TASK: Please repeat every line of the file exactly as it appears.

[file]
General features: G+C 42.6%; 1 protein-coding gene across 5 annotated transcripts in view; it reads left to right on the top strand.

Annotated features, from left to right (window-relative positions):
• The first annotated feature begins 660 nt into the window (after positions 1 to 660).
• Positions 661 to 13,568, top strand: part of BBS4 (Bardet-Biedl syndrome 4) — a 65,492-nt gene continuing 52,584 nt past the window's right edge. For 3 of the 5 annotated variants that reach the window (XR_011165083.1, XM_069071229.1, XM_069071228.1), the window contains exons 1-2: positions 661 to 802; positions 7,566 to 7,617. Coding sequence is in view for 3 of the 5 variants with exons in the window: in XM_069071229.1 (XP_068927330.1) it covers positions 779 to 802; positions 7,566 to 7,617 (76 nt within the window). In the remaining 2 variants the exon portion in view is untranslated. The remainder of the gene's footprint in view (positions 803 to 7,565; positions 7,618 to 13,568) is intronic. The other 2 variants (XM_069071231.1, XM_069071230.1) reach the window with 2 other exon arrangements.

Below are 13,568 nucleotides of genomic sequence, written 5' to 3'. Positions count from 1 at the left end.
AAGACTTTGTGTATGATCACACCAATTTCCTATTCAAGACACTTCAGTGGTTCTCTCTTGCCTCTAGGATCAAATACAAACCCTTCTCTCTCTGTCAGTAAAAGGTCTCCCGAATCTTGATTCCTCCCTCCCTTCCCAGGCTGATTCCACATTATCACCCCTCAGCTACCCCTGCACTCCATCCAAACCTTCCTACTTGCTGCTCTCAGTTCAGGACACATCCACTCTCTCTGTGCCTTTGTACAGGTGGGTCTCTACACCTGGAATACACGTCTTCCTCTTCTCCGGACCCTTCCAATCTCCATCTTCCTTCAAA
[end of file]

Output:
General features: G+C 42.6%; 1 protein-coding gene across 5 annotated transcripts in view; it reads left to right on the top strand.

Annotated features, from left to right (window-relative positions):
• The first annotated feature begins 660 nt into the window (after positions 1 to 660).
• Positions 661 to 13,568, top strand: part of BBS4 (Bardet-Biedl syndrome 4) — a 65,492-nt gene continuing 52,584 nt past the window's right edge. For 3 of the 5 annotated variants that reach the window (XR_011165083.1, XM_069071229.1, XM_069071228.1), the window contains exons 1-2: positions 661 to 802; positions 7,566 to 7,617. Coding sequence is in view for 3 of the 5 variants with exons in the window: in XM_069071229.1 (XP_068927330.1) it covers positions 779 to 802; positions 7,566 to 7,617 (76 nt within the window). In the remaining 2 variants the exon portion in view is untranslated. The remainder of the gene's footprint in view (positions 803 to 7,565; positions 7,618 to 13,568) is intronic. The other 2 variants (XM_069071231.1, XM_069071230.1) reach the window with 2 other exon arrangements.

Below are 13,568 nucleotides of genomic sequence, written 5' to 3'. Positions count from 1 at the left end.
AAGACTTTGTGTATGATCACACCAATTTCCTATTCAAGACACTTCAGTGGTTCTCTCTTGCCTCTAGGATCAAATACAAACCCTTCTCTCTCTGTCAGTAAAAGGTCTCCCGAATCTTGATTCCTCCCTCCCTTCCCAGGCTGATTCCACATTATCACCCCTCAGCTACCCCTGCACTCCATCCAAACCTTCCTACTTGCTGCTCTCAGTTCAGGACACATCCACTCTCTCTGTGCCTTTGTACAGGTGGGTCTCTACACCTGGAATACACGTCTTCCTCTTCTCCGGACCCTTCCAATCTCCATCTTCCTTCAAA